The major difference is, of course, in the way Cameron treats First Contact. While in ALIENS he stuck to the dark and disturbing vision of original creators and portrayed outer space as a place full of unspeakable horrors human beings can't handle, Cameron takes more optimistic approach in THE ABYSS. New frontiers - in this case depths of ocean instead of outer space - represent both the challenge and opportunity; the biggest threat to mankind is not from the outside, but from within - irrational instincts from our subconscious that make us react to anything new and different with ignorance, paranoia and outright hostility. According to this film, civilisations technically more advanced than humanity are also morally superior to humans; they managed to overcome such instincts, otherwise they would perish in self-annihilation similar to nuclear war that used to haunt us during Cold War. This thesis is explicitly given in final scenes of 1992 version that explain a plot, but also seem somewhat too preachy and simplistic. 1989 version, on the other hand, suffered from plot not being explained enough. It takes almost an hour before the protagonist experience first alien sightings; until that time (and even after the finale) THE ABYSS might be viewed as a standard action/disaster film with whole alien subplot being nothing more than screenwriter's afterthought.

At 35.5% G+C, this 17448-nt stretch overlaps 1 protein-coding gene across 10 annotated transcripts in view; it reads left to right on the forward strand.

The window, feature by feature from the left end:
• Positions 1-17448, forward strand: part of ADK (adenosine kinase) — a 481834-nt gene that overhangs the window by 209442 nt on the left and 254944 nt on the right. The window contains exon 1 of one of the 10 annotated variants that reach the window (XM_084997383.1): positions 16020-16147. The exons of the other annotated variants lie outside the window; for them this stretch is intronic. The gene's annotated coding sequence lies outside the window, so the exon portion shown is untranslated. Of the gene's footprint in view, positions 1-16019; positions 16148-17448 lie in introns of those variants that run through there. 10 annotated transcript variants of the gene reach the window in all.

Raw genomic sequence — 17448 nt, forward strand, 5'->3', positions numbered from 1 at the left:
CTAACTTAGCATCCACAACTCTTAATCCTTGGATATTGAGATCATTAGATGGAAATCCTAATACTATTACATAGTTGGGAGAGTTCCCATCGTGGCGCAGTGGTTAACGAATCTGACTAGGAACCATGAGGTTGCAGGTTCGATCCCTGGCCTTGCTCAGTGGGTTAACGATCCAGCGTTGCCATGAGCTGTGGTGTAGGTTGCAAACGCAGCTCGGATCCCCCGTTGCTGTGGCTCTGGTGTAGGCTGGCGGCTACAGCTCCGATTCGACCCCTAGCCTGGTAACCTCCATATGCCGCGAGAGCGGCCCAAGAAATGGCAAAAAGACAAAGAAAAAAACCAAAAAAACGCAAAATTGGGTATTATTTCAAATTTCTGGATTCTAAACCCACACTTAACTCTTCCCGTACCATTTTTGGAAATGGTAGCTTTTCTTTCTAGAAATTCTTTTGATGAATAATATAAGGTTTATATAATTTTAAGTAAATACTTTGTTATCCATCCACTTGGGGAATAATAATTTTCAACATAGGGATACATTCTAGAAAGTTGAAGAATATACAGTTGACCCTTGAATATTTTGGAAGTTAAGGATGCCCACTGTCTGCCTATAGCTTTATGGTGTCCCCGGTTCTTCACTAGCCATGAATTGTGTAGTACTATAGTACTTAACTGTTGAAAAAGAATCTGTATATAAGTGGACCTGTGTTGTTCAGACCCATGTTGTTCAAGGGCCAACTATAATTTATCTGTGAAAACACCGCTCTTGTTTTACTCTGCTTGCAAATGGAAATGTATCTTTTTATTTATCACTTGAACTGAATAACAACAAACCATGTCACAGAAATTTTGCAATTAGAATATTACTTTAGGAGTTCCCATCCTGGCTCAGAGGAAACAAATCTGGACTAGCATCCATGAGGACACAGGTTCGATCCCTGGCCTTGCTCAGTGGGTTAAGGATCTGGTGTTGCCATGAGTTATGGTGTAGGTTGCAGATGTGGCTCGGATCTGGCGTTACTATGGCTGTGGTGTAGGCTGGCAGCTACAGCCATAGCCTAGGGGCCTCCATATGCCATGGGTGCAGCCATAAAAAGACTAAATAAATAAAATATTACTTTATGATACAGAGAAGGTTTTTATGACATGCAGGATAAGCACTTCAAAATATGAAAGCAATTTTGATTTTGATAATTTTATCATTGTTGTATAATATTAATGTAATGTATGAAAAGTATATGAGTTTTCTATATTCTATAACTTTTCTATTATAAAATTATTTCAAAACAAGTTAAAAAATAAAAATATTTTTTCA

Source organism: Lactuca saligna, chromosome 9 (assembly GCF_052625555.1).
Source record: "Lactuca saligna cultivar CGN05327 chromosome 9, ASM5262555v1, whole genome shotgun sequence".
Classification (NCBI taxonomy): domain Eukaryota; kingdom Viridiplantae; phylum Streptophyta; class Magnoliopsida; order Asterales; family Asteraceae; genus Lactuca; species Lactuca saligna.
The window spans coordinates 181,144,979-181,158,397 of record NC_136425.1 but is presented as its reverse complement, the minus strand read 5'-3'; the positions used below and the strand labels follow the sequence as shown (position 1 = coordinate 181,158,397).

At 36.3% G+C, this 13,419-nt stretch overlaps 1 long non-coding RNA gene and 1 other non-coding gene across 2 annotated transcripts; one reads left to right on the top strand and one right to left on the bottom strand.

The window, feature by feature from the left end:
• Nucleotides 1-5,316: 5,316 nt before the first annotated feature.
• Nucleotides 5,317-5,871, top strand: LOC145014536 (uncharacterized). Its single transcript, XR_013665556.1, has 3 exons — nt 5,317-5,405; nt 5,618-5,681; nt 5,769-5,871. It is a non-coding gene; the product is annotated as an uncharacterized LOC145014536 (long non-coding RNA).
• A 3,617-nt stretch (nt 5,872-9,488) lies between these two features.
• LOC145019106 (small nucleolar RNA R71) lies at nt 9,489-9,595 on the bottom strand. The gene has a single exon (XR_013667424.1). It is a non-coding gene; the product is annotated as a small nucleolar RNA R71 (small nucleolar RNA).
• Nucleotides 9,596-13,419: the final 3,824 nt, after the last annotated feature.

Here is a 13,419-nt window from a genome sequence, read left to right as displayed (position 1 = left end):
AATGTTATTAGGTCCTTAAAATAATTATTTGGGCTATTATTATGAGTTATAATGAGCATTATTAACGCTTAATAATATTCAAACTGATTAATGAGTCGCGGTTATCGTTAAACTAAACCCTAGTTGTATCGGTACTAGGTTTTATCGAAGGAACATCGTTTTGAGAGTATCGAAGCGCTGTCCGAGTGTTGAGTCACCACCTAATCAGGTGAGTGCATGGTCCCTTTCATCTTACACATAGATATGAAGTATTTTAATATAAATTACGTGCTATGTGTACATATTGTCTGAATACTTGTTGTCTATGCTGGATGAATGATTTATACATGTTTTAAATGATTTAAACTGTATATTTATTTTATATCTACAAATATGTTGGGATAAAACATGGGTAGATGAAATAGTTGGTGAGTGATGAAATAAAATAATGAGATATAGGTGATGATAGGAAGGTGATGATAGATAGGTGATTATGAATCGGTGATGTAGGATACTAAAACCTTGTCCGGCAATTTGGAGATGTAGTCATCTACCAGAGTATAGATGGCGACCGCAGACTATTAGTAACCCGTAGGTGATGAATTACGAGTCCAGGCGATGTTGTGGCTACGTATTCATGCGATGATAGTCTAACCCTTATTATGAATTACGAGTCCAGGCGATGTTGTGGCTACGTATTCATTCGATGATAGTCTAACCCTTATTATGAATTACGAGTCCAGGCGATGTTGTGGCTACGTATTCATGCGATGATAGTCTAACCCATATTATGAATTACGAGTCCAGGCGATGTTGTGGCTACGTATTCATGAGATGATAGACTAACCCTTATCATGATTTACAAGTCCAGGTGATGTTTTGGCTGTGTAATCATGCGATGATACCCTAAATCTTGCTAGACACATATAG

However, this structural flaw won't prevent the audience from enjoying THE ABYSS. Cameron again shows his tendency towards perfectionism and extracting all talents and resources at his disposal. Acting in this film is really good. Ed Harris shines in his role, allowing class conflict to play part in love story. Mary Elizabeth Mastrantonio is very convincing as a woman whose social skills represent total opposite of her abilities to handle extreme situations. Michael Biehn, who played squeaky-clean heroes in two previous films by James Cameron, is refreshingly menacing as psychotic naval officer. Todd Graff serves as an excellent comic relief. Photography by Mikael Salomon creates effective atmosphere, and special effects are top-notch. Musical soundtrack by Alan Silvestri is good, although it might sound somewhat too corny compared to Horner's work in ALIENS.

Another reason why fans of science fiction cinema should pay attention to THE ABYSS might be found in the scenes where Cameron pays homage to the classics of the genre. Aliens and their vehicles look like those in Spielberg's CLOSE ENCOUNTERS OF THE THIRD KIND, while "Bud"'s visit to alien underwater city might remind many of the final scenes in Kubrick's 2001: A SPACE ODYSSEY. Some might argue that the level of originality in this film below criteria of masterpiece, but THE ABYSS is nevertheless great film that should deserve much better reputation.

Copyright 2002 Dragan Antulov